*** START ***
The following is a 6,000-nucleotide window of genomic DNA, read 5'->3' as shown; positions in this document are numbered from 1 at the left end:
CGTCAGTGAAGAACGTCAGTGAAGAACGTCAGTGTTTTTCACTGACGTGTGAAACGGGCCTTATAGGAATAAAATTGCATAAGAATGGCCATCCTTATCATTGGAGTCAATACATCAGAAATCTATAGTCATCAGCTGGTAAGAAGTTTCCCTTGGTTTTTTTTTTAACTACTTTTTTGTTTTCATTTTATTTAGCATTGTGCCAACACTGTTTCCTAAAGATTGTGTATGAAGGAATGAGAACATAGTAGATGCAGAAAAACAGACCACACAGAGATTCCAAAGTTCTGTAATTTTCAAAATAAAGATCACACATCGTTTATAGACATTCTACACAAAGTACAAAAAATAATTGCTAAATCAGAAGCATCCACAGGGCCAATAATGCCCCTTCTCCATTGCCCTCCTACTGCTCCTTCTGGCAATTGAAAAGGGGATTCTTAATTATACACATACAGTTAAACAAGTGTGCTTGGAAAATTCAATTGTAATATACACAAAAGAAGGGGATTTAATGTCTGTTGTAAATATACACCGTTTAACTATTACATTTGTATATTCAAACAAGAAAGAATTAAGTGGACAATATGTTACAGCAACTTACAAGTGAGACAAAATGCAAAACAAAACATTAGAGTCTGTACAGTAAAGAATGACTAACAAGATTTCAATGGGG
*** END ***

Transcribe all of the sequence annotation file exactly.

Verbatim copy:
The following is a 6,000-nucleotide window of genomic DNA, read 5'->3' as shown; positions in this document are numbered from 1 at the left end:
CGTCAGTGAAGAACGTCAGTGAAGAACGTCAGTGTTTTTCACTGACGTGTGAAACGGGCCTTATAGGAATAAAATTGCATAAGAATGGCCATCCTTATCATTGGAGTCAATACATCAGAAATCTATAGTCATCAGCTGGTAAGAAGTTTCCCTTGGTTTTTTTTTTAACTACTTTTTTGTTTTCATTTTATTTAGCATTGTGCCAACACTGTTTCCTAAAGATTGTGTATGAAGGAATGAGAACATAGTAGATGCAGAAAAACAGACCACACAGAGATTCCAAAGTTCTGTAATTTTCAAAATAAAGATCACACATCGTTTATAGACATTCTACACAAAGTACAAAAAATAATTGCTAAATCAGAAGCATCCACAGGGCCAATAATGCCCCTTCTCCATTGCCCTCCTACTGCTCCTTCTGGCAATTGAAAAGGGGATTCTTAATTATACACATACAGTTAAACAAGTGTGCTTGGAAAATTCAATTGTAATATACACAAAAGAAGGGGATTTAATGTCTGTTGTAAATATACACCGTTTAACTATTACATTTGTATATTCAAACAAGAAAGAATTAAGTGGACAATATGTTACAGCAACTTACAAGTGAGACAAAATGCAAAACAAAACATTAGAGTCTGTACAGTAAAGAATGACTAACAAGATTTCAATGGGG